Prince Harry’s claim he’s ‘unsafe’ in UK

Prince Harry’s claim he’s ‘unsafe’ in UK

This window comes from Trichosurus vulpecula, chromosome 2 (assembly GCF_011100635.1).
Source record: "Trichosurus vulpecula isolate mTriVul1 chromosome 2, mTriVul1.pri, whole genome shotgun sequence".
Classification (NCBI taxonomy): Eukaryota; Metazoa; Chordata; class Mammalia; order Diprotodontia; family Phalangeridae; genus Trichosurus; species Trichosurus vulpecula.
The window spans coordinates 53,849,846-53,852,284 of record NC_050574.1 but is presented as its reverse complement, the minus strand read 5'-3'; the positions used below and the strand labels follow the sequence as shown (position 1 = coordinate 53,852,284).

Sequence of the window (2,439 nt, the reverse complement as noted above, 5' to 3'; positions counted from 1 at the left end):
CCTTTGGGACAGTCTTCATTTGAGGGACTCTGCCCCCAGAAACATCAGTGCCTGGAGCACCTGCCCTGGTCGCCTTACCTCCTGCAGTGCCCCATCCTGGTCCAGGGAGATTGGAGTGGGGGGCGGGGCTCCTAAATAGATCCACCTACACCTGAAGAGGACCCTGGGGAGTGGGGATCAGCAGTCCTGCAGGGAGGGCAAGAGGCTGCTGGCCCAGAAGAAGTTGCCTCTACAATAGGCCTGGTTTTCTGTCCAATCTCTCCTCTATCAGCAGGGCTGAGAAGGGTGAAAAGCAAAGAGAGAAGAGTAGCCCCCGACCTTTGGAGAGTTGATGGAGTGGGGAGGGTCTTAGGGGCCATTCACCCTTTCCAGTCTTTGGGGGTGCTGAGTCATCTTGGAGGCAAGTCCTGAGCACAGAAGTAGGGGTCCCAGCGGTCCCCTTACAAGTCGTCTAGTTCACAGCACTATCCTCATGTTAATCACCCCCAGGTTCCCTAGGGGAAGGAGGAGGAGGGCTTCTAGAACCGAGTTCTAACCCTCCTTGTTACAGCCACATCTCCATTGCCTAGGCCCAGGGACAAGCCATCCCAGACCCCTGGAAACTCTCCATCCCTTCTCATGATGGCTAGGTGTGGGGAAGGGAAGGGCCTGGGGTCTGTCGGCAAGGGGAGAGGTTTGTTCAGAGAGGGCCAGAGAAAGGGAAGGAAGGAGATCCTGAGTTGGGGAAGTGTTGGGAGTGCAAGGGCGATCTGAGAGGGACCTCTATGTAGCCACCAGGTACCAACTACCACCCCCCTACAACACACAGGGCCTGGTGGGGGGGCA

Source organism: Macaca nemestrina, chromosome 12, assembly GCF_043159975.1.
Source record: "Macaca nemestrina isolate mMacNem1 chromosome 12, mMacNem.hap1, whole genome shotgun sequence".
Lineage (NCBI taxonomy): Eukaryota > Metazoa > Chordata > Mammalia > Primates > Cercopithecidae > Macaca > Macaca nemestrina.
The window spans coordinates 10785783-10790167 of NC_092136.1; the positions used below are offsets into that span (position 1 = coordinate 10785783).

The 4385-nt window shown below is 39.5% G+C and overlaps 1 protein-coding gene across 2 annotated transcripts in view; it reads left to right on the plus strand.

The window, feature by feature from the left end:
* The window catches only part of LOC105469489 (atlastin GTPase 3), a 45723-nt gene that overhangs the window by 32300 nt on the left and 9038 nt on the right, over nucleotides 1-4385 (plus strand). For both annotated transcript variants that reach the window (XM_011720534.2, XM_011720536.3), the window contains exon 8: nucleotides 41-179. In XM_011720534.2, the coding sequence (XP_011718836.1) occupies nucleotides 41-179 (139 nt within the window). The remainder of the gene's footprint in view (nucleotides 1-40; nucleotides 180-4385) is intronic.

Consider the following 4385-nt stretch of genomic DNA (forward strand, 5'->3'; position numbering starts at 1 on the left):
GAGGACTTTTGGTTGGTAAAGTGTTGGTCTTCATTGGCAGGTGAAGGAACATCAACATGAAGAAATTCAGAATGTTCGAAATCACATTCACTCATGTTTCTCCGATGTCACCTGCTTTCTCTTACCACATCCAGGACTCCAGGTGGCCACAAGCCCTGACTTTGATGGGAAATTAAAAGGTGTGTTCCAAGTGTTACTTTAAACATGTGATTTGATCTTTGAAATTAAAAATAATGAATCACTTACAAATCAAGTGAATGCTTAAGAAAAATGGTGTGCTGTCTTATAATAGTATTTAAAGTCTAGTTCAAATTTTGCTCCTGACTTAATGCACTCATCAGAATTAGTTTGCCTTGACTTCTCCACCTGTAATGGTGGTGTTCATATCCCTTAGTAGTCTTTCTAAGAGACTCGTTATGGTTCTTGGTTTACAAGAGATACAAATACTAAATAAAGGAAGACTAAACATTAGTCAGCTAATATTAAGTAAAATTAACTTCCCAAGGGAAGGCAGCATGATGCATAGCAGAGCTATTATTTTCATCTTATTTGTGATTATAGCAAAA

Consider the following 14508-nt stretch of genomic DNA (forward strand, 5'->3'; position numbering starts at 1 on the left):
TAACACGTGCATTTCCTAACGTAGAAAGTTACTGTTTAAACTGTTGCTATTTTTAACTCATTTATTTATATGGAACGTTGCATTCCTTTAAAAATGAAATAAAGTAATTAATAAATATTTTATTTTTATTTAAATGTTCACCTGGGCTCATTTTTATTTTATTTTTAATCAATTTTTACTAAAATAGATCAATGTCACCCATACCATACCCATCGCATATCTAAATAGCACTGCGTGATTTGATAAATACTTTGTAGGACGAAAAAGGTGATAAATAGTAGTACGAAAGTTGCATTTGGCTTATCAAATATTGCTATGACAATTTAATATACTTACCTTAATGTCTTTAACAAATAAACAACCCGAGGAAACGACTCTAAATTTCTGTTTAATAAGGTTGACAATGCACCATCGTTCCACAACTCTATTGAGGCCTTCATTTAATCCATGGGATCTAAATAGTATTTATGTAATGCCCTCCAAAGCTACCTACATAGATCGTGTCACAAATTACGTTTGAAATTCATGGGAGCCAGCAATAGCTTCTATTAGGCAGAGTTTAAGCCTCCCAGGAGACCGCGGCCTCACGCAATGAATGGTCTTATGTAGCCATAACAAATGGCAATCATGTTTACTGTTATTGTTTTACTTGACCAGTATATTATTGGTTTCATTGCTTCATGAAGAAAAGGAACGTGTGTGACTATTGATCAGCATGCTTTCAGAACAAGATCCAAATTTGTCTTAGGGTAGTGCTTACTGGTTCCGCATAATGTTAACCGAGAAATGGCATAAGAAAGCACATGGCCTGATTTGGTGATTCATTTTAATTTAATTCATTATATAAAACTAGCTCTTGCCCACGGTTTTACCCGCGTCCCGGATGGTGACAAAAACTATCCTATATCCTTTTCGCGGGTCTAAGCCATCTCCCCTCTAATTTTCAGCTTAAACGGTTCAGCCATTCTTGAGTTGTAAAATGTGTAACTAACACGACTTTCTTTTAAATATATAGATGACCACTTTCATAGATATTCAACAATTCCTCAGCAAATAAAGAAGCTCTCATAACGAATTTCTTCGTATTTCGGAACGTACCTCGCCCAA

Prince Harry’s claim he’s ‘unsafe’ in UK